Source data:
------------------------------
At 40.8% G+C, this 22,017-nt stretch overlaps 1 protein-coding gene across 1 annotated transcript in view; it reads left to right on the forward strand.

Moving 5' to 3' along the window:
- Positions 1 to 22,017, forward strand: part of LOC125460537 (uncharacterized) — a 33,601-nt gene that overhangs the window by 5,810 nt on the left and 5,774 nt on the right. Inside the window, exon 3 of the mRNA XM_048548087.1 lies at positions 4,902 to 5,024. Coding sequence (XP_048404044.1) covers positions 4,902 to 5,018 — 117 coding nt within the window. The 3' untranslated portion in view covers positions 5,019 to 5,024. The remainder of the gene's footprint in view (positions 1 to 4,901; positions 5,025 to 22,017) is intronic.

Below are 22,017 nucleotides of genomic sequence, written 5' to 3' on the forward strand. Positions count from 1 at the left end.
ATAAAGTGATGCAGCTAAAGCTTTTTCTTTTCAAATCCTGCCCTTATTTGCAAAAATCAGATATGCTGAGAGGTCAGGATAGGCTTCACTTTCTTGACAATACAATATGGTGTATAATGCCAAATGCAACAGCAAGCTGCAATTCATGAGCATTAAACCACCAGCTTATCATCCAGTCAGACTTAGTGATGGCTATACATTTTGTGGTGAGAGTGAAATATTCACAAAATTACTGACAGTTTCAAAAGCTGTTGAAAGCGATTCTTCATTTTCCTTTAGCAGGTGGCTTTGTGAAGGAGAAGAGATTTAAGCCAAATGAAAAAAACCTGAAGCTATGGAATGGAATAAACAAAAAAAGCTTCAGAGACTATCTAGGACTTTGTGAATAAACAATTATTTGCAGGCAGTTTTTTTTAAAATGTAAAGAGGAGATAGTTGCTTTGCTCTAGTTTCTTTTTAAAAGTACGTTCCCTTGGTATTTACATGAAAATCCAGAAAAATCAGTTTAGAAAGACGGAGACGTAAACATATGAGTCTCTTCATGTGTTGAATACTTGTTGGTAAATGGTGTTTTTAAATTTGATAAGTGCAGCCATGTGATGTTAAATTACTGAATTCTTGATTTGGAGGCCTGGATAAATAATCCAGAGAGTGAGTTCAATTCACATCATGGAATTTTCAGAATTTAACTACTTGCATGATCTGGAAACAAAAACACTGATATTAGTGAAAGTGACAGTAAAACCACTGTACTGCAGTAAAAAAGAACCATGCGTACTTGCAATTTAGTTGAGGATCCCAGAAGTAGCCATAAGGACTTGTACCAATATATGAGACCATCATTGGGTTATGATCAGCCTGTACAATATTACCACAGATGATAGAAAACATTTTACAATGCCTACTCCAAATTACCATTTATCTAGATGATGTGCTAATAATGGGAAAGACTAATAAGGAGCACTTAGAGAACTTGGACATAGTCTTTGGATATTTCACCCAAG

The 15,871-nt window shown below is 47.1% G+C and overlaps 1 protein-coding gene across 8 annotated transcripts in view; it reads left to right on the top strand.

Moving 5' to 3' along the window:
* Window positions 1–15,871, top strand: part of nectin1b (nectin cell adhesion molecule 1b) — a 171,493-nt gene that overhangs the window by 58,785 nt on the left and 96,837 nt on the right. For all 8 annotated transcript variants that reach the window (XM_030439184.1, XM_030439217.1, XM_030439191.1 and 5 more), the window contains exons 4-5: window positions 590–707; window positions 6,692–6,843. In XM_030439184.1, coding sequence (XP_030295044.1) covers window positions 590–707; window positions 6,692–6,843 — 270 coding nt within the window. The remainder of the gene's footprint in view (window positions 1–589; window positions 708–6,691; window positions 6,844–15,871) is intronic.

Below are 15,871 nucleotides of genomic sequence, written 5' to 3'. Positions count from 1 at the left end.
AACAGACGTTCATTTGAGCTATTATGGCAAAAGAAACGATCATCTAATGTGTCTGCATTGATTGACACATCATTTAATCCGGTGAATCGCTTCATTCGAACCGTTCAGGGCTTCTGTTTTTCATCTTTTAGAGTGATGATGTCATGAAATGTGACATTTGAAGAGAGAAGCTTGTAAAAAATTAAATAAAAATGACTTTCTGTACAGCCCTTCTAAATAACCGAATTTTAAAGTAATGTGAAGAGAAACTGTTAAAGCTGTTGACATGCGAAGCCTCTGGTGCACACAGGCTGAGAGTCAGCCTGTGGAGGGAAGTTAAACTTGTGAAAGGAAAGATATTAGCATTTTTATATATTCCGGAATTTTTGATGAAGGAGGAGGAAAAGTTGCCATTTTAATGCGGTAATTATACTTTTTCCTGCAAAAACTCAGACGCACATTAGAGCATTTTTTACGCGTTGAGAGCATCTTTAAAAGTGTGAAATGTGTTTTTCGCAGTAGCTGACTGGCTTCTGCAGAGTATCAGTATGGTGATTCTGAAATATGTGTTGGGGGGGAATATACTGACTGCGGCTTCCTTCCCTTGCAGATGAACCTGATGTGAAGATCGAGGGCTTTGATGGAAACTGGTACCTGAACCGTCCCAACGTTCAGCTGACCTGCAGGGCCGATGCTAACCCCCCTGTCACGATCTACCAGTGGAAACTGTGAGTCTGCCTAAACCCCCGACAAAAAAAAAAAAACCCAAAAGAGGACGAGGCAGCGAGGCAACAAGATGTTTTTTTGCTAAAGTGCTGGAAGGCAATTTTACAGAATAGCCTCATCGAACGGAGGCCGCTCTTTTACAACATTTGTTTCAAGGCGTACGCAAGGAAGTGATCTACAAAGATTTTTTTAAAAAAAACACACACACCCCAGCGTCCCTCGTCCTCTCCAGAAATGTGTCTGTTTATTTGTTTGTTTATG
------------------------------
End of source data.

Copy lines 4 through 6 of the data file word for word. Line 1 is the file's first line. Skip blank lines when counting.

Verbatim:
Below are 22,017 nucleotides of genomic sequence, written 5' to 3' on the forward strand. Positions count from 1 at the left end.
ATAAAGTGATGCAGCTAAAGCTTTTTCTTTTCAAATCCTGCCCTTATTTGCAAAAATCAGATATGCTGAGAGGTCAGGATAGGCTTCACTTTCTTGACAATACAATATGGTGTATAATGCCAAATGCAACAGCAAGCTGCAATTCATGAGCATTAAACCACCAGCTTATCATCCAGTCAGACTTAGTGATGGCTATACATTTTGTGGTGAGAGTGAAATATTCACAAAATTACTGACAGTTTCAAAAGCTGTTGAAAGCGATTCTTCATTTTCCTTTAGCAGGTGGCTTTGTGAAGGAGAAGAGATTTAAGCCAAATGAAAAAAACCTGAAGCTATGGAATGGAATAAACAAAAAAAGCTTCAGAGACTATCTAGGACTTTGTGAATAAACAATTATTTGCAGGCAGTTTTTTTTAAAATGTAAAGAGGAGATAGTTGCTTTGCTCTAGTTTCTTTTTAAAAGTACGTTCCCTTGGTATTTACATGAAAATCCAGAAAAATCAGTTTAGAAAGACGGAGACGTAAACATATGAGTCTCTTCATGTGTTGAATACTTGTTGGTAAATGGTGTTTTTAAATTTGATAAGTGCAGCCATGTGATGTTAAATTACTGAATTCTTGATTTGGAGGCCTGGATAAATAATCCAGAGAGTGAGTTCAATTCACATCATGGAATTTTCAGAATTTAACTACTTGCATGATCTGGAAACAAAAACACTGATATTAGTGAAAGTGACAGTAAAACCACTGTACTGCAGTAAAAAAGAACCATGCGTACTTGCAATTTAGTTGAGGATCCCAGAAGTAGCCATAAGGACTTGTACCAATATATGAGACCATCATTGGGTTATGATCAGCCTGTACAATATTACCACAGATGATAGAAAACATTTTACAATGCCTACTCCAAATTACCATTTATCTAGATGATGTGCTAATAATGGGAAAGACTAATAAGGAGCACTTAGAGAACTTGGACATAGTCTTTGGATATTTCACCCAAG

The 15,871-nt window shown below is 47.1% G+C and overlaps 1 protein-coding gene across 8 annotated transcripts in view; it reads left to right on the top strand.